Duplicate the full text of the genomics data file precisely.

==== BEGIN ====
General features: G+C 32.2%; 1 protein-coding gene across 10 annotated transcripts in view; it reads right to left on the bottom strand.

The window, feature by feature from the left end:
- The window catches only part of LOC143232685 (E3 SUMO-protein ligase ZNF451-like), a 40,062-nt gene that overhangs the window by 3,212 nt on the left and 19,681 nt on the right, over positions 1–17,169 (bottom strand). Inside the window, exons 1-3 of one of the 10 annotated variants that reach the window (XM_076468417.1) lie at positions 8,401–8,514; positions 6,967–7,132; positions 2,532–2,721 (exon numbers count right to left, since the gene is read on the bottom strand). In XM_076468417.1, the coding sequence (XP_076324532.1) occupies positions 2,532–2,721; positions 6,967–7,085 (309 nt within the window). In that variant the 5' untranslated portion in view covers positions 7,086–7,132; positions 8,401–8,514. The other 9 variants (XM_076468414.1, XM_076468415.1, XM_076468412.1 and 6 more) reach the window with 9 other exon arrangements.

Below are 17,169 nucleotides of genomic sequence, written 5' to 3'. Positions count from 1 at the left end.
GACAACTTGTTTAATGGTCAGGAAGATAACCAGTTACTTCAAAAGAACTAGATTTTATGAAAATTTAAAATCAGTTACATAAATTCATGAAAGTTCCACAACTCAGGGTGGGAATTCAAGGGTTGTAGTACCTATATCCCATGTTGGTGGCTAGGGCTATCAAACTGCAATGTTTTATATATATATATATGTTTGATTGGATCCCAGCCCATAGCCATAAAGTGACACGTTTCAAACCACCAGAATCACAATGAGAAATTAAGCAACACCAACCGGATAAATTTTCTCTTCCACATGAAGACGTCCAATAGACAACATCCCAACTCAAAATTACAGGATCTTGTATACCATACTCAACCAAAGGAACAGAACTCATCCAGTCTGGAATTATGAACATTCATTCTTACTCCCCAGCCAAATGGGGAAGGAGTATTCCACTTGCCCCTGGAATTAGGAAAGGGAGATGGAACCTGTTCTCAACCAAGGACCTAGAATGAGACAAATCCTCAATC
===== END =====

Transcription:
General features: G+C 32.2%; 1 protein-coding gene across 10 annotated transcripts in view; it reads right to left on the bottom strand.

The window, feature by feature from the left end:
- The window catches only part of LOC143232685 (E3 SUMO-protein ligase ZNF451-like), a 40,062-nt gene that overhangs the window by 3,212 nt on the left and 19,681 nt on the right, over positions 1–17,169 (bottom strand). Inside the window, exons 1-3 of one of the 10 annotated variants that reach the window (XM_076468417.1) lie at positions 8,401–8,514; positions 6,967–7,132; positions 2,532–2,721 (exon numbers count right to left, since the gene is read on the bottom strand). In XM_076468417.1, the coding sequence (XP_076324532.1) occupies positions 2,532–2,721; positions 6,967–7,085 (309 nt within the window). In that variant the 5' untranslated portion in view covers positions 7,086–7,132; positions 8,401–8,514. The other 9 variants (XM_076468414.1, XM_076468415.1, XM_076468412.1 and 6 more) reach the window with 9 other exon arrangements.

Below are 17,169 nucleotides of genomic sequence, written 5' to 3'. Positions count from 1 at the left end.
GACAACTTGTTTAATGGTCAGGAAGATAACCAGTTACTTCAAAAGAACTAGATTTTATGAAAATTTAAAATCAGTTACATAAATTCATGAAAGTTCCACAACTCAGGGTGGGAATTCAAGGGTTGTAGTACCTATATCCCATGTTGGTGGCTAGGGCTATCAAACTGCAATGTTTTATATATATATATATGTTTGATTGGATCCCAGCCCATAGCCATAAAGTGACACGTTTCAAACCACCAGAATCACAATGAGAAATTAAGCAACACCAACCGGATAAATTTTCTCTTCCACATGAAGACGTCCAATAGACAACATCCCAACTCAAAATTACAGGATCTTGTATACCATACTCAACCAAAGGAACAGAACTCATCCAGTCTGGAATTATGAACATTCATTCTTACTCCCCAGCCAAATGGGGAAGGAGTATTCCACTTGCCCCTGGAATTAGGAAAGGGAGATGGAACCTGTTCTCAACCAAGGACCTAGAATGAGACAAATCCTCAATC